Counterintelligence: organized activity of an intelligence service designed to block an enemy's sources of information, to deceive the enemy, to prevent sabotage, and to gather political and military information. Merriam-Webster
For those of you of an earlier generation, counterintelligence (CI) might bring up images of Mad Magazine's cartoon Spy vs Spy: two spies in trench coats and fedora hats, one white the other black, battling each other in a slapstick comedy way. A more accurate view is presented in the writings of John Le Carre and the associated TV series and movies. They reflect a battle of wits to catch spies and recruit sources in opposing intelligence services. I strongly recommend the Alec Guinness TV versions of Tinker, Tailor, Soldier, Spy, and Smiley's People for a visual feast of CI. The books are also great.
CI is practiced by all intelligence services. As the above definition notes, it is about keeping the opposing intelligence services from recruiting spies in your country and from identifying your own intelligence operations. We see it mostly as a defensive art.
As you can see from the above photo of U.S. intelligence agency seals, we have a large number of government agencies focused on intelligence collection, many of which have significant CI responsibilities. In fact, we have too many intelligence agencies that duplicate efforts, resources and making coordinating extremely difficult. Even though we have a National Counterintelligence Executive office to coordinate CI policy and programs, it lacks real authority to command the CI elements and actions within U.S. intelligence agencies. It lacks access to sensitive CI information collected by and operations run by these agencies. In short, we have 17 agencies doing their own thing, coordinating only when necessary on specific operations and issues with no real integrated strategy, despite having a Director of National Intelligence.
Why does this matter? Because it weakens our strategic CI posture. The FBI does its thing, the CIA does its thing, the Defense Department, which controls the vast majority of the intelligence budget, does its thing, etc. I would argue that we do not have a strategic CI strategy at all. We pass off efforts such as insider threats and cybersecurity strategies, but they really aren't. They are tactical responses to the intelligence efforts of our adversaries. We need a real strategy, something that all our agencies contribute to and advance. I will give you a couple of examples.
During the 1970s and 1980s, the Cuban intelligence service (DGI) conducted a highly successful offensive CI program against the U.S. The Cubans dangled attractive Cuban recruitment targets at CIA officers. They allowed these individuals to be recruited as intelligence sources. These very same sources provided operational leads, that is, provided information on other Cubans who would be susceptible to recruitment. Over time, the CIA recruited a significant number of Cuban sources, something that is not easily done against a denied area country like Cuba.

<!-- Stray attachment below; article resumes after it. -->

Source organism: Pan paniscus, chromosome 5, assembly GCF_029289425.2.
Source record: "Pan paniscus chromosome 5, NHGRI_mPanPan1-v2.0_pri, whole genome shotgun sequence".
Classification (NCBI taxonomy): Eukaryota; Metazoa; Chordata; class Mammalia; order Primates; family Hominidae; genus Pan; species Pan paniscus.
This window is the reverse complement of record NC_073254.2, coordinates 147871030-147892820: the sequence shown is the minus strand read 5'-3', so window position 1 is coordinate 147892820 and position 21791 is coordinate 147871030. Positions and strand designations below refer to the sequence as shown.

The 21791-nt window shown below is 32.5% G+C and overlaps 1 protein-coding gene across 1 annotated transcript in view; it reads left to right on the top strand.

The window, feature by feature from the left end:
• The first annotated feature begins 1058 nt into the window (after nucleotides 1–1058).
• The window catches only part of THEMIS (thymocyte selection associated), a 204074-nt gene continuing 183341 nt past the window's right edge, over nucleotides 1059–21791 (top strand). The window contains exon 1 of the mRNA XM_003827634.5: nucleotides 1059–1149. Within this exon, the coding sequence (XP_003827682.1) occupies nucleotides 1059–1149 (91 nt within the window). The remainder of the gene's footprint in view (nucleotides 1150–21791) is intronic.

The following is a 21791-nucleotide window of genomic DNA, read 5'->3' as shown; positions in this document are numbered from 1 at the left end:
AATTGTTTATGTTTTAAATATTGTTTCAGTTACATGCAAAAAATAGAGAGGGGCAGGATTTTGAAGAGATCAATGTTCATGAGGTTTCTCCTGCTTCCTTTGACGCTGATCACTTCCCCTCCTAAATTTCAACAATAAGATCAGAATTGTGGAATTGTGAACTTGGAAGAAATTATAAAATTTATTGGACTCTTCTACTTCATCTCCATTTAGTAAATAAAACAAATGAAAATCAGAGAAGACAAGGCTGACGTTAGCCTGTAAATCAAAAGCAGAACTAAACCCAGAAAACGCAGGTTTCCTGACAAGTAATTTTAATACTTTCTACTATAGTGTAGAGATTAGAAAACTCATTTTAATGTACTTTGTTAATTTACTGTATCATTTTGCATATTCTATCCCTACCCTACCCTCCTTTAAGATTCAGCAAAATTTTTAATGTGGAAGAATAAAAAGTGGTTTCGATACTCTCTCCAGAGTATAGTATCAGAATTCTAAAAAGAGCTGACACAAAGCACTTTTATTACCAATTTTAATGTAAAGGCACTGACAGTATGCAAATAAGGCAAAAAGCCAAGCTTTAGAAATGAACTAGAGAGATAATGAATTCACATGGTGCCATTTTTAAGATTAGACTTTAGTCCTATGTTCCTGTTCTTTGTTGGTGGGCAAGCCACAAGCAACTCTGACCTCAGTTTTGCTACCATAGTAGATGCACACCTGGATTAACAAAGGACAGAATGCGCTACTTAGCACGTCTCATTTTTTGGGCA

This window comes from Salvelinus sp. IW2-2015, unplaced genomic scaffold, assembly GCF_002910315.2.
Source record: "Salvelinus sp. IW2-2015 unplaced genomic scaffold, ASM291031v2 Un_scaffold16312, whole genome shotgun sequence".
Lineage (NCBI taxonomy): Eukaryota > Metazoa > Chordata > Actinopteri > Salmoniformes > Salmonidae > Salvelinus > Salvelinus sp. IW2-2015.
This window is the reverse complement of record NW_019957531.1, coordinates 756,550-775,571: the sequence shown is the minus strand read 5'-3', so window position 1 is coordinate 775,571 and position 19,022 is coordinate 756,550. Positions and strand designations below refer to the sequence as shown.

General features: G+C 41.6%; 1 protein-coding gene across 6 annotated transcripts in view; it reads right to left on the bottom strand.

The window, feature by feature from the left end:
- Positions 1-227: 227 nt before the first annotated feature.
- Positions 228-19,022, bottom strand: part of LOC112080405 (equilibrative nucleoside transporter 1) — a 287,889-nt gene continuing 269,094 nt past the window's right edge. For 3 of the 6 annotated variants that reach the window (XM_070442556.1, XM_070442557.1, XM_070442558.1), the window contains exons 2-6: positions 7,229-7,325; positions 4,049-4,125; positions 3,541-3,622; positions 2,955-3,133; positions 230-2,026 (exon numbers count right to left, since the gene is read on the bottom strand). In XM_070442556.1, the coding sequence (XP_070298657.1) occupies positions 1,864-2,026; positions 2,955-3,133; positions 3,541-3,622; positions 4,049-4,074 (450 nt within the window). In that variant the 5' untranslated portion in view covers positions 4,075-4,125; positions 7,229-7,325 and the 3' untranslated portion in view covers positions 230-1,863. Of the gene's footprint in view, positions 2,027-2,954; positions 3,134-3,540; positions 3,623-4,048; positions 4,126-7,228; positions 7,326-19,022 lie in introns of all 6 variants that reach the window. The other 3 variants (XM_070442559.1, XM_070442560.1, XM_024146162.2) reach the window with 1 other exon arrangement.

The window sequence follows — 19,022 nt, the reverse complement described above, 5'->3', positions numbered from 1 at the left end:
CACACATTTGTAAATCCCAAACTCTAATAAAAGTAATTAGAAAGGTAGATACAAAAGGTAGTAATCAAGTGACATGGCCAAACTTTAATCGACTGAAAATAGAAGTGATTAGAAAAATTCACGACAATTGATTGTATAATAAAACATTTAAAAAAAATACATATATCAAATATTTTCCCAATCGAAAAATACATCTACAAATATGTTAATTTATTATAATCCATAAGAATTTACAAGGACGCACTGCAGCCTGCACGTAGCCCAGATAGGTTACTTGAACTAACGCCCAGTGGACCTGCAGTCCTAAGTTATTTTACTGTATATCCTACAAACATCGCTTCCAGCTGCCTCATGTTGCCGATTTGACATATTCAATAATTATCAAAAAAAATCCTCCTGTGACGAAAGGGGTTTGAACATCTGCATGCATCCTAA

This Cuban program allowed the DGI to identify CIA officers and CIA methodology for handling Cuban sources. It allowed the DGI to gather assessment information on CIA officers for future recruitment attempts. Worse, they blinded the US government on events in Cuba. The intelligence collected by the CIA was controlled by the DGI. If a crisis arose between both countries, the Cubans could have manipulated the US government's decision-making to its advantage. I am sure it wasn't just the CIA who was bamboozled by the Cubans, other agencies were as well, but they managed to bury the fact.
During the same time period, the East German intelligence service did the same thing. We don't know who came upon the idea first and shared it with the other, or if they developed the strategy independently. Whatever the sequence of events, both these nations developed an offensive CI strategy that proved highly successful at shutting down U.S. intelligence operations against those very same countries.
What these types of offensive CI operations also do is damage the morale of the targeted intelligence organization. It causes them to question questions their capabilities, makes them highly cautious when going after the particular target, and strengthens the belief in a nation such as Cuba that their intelligence service is all-powerful and it is suicide to cooperate with the U.S.
The U.S. government has proven incapable of organizing such a strategy. Many in the intelligence community will say such an effort is not needed. Others will say that we do very well in our CI efforts and that we have an effective strategy in place. Others will take it personally and say that I am attacking the fine men and women of the intelligence community. I challenge anyone to tell us how well we are doing against China if we have a strong CI program. Some professionals have claimed there are hundreds of Chinese spies in the U.S., both government and private sectors. China steals our secrets on a regular basis. If this is true I doubt we have an effective CI program.
It doesn't matter how many people are assigned to CI, what matters is that it be used effectively. We need an offensive CI strategy to help neutralize and cripple Chinese intelligence operations. I am not referring to DOD-style double agent operations. These types of operations yield modest results. Instead, We need an aggressive strategy that is coordinated across the entire U.S. intelligence community targeting Chinese and Russian intelligence operations.
There should be one individual or entity shaping and executing a national CI strategy that focuses on offensive CI, not just defense. If we play defense all the time we will lose. We need a strategy not only to stop our opponents’ intelligence operations, but a strategy that blinds them, causes them to doubt their own operations and their own capabilities. We need a winning strategy.